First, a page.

Liz Truss has manoeuvred her way into the position of leader of the Conservative Party and therefore Britain’s next Prime Minister. She will replace Boris Johnson in Downing Street immediately when he resigns. Truss, the current foreign secretary, received 81,326 votes compared to 60,399 for Rishi Sunak, the current chancellor of the exchequer.
As can be seen from the numbers above, only about 0.3% of the British people have voted in this election and therefore chosen the prime minister. Both Truss and Sunak are not popular candidates with the majority of the British population. For example, only 5% of people who voted Tory in 2019 believe that Truss is someone who “gets things done”. With a membership estimated at no more than 160,000, the Tory party does not have a popular mandate for the policies that Truss is likely to pursue. Truss appears to be much more of an “ideologue” than Johnson. Johnson was a right-wing populist who would change his position on many issues according to a whim. Truss has a mission to stick to a neo-liberal agenda and to enforce that onto the British people in the manner of a Margaret Thatcher, but without the political savvy of her predecessor. As foreign secretary for example, Truss has managed to alienate a large section of the civil service, not just at a junior level but much further up the ranks of the service. She is seen as a person with fixed ideas and who doesn’t listen to advice. She has expressed negative views about Emanuel Macron which have embarrassed her civil servants and not helped the current atmosphere in the European leadership circles. More widely, she is seen as of limited ability and imagination – simply repeating the same capitalist neo-liberal mantras, with no regard for the current global situation. Her enthusiasm for tax cuts, especially for the rich, is seen as completely out of touch with the current economic reality. Her distain for the poor and less able is palpable with scorn being poured on the education she received at her comprehensive school in Leeds – even though it is a school with a high reputation in the area and from which she won a place at Oxford.
The PCS (public and commercial services union) is heading up wide-spread strikes at the moment. The PCS is also leading a strong legal challenge to the (Truss backed) racist Tory policy of “exporting” asylum seekers to Rwanda. It is not out of the question that the FDA union (union for managers in public service) could be drawn into action against a Truss led government. Her pledge as foreign secretary to “wage a war on Whitehall waste” (meaning an attack on public sector wages), was met by despair by senior civil servants. FDA general secretary, Dave Penman said that, “Liz Truss’s pledge to ‘wage a war on Whitehall waste’ shows that her priorities are completely divorced from reality. The fact that she’s pledged to move more jobs out of London while at the same time pledged to cut regional pay for those very same jobs is just astounding.” He went on to say that, “instead of focusing on ensuring the civil service is attracting and retaining the right people to deliver the high-quality public services the country relies on, Liz Truss would rather take a page out of the P&O Ferries playbook and announce cuts to pay and terms and conditions in the press.” Truss was later to recant many of the proposed cuts in spending on the civil service.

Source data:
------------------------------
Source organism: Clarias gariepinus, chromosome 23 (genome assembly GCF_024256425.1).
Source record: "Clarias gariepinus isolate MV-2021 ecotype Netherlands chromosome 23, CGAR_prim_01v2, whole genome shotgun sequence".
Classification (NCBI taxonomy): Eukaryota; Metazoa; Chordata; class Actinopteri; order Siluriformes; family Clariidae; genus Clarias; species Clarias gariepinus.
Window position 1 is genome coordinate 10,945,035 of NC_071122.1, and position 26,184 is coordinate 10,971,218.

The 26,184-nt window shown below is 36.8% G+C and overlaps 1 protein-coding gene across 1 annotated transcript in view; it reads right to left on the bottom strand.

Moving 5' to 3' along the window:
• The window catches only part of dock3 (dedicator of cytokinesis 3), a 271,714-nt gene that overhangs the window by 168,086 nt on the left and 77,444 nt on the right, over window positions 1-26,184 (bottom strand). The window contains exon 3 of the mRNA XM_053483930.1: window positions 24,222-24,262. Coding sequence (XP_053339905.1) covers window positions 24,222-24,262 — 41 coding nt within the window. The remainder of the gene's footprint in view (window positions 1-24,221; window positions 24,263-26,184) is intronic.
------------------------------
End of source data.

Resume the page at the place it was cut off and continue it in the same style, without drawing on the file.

As reported earlier, there is a perfect storm of strikes and protest building across the UK. Rail workers, civil servants, barristers, postal workers, refuse workers, NHS workers, etc are all moving into action. Truss has recently pledged to divert funds away from the NHS and into social care, when the NHS currently has a labour shortfall of over 140,000. Hospital wards are being run at staffing levels of 50% in many cases and nurses are being forced to pay for their training via extortionate loans. Social care is also in crisis with greater and greater numbers of care workers being forced out of the sector through low wages. The way to address this though, is not by pillaging the NHS of resources.
It seems that Truss feels that she can take on the unions, as Thatcher did in the 1980s. Thatcher’s chief approach was to crush the mine workers and she developed a strategy to achieve this. Truss will be fighting across a far wider front and the cost-of living crisis is going to propel greater and greater numbers of workers into struggle. Truss is already unpopular and there is talk in the British press of Johnson making a come-back in the future. The Tories see Johnson as a winner. It is rumoured that a cohort of Tory MPs are set to defect to Labour. Although Labour has limited support with British workers, a Truss led Tory government will be seen as an even worse option than a Starmer-led labour government.
A weak government
The Truss policy announcements have already been seen to shift. For example,Truss initially appeared to discount significant help for people to meet the rise in the cost of gas and electricity. She has now been forced to come out very clearly in support of a subsidy to help consumers to pay their bills, something which cuts across her neo-liberal instincts.
Truss will be under intense pressure when she takes over as PM and she seems ill equipped to be able to deal with the pressures she faces. Her social, economic and political policies are seriously out of touch and the neo-liberal drivers for them are going to encounter serious resistance from British voters and her own civil servants. The trades unions in struggle will see her as a weak opponent, with no popular mandate. With support growing for increased wages and better working conditions, Truss’ government or Truss as leader could be de-railed at the first opportunity.